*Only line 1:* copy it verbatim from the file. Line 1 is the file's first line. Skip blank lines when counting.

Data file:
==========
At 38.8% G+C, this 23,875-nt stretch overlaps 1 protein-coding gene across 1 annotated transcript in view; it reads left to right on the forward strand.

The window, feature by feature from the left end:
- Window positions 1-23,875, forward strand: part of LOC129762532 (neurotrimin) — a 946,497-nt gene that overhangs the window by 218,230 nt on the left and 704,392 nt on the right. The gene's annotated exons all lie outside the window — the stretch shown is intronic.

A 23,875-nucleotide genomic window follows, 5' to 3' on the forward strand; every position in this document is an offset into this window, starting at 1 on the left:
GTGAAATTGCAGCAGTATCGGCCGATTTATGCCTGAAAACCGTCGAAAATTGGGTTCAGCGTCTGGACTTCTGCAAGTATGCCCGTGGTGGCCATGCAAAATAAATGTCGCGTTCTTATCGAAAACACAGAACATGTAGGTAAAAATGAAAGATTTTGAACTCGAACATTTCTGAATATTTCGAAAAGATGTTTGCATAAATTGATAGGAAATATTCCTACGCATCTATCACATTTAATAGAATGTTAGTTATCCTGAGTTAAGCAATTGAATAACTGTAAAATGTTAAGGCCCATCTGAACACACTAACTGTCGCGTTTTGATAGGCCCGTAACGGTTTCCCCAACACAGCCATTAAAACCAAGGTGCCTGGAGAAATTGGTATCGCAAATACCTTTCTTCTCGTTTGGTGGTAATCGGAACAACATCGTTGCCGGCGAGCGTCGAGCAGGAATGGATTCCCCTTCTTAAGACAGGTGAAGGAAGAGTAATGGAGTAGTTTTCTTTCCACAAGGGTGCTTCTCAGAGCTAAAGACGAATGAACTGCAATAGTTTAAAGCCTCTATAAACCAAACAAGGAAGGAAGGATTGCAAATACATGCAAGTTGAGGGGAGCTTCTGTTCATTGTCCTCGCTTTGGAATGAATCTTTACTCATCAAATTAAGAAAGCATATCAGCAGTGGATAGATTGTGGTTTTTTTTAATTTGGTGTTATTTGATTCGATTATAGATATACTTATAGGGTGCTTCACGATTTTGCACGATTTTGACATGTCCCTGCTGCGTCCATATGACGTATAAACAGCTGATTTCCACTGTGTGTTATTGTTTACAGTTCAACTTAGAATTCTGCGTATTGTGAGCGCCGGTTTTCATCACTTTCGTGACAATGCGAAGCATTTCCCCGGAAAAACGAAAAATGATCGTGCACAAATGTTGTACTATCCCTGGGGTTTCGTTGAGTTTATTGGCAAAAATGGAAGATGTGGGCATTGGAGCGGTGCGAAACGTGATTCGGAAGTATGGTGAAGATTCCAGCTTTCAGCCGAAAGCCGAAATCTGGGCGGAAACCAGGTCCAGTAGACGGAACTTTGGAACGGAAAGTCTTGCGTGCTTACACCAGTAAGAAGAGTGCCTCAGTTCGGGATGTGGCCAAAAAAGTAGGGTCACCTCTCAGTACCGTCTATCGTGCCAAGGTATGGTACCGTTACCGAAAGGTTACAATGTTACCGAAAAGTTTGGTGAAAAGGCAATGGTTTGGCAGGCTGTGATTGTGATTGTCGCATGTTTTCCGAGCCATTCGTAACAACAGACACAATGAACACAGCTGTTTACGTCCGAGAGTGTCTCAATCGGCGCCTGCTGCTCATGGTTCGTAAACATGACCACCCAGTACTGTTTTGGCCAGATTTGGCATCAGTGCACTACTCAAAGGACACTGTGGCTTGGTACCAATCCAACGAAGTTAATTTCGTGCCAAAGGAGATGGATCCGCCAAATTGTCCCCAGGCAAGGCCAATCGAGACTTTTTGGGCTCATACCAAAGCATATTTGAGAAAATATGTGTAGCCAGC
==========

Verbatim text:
At 38.8% G+C, this 23,875-nt stretch overlaps 1 protein-coding gene across 1 annotated transcript in view; it reads left to right on the forward strand.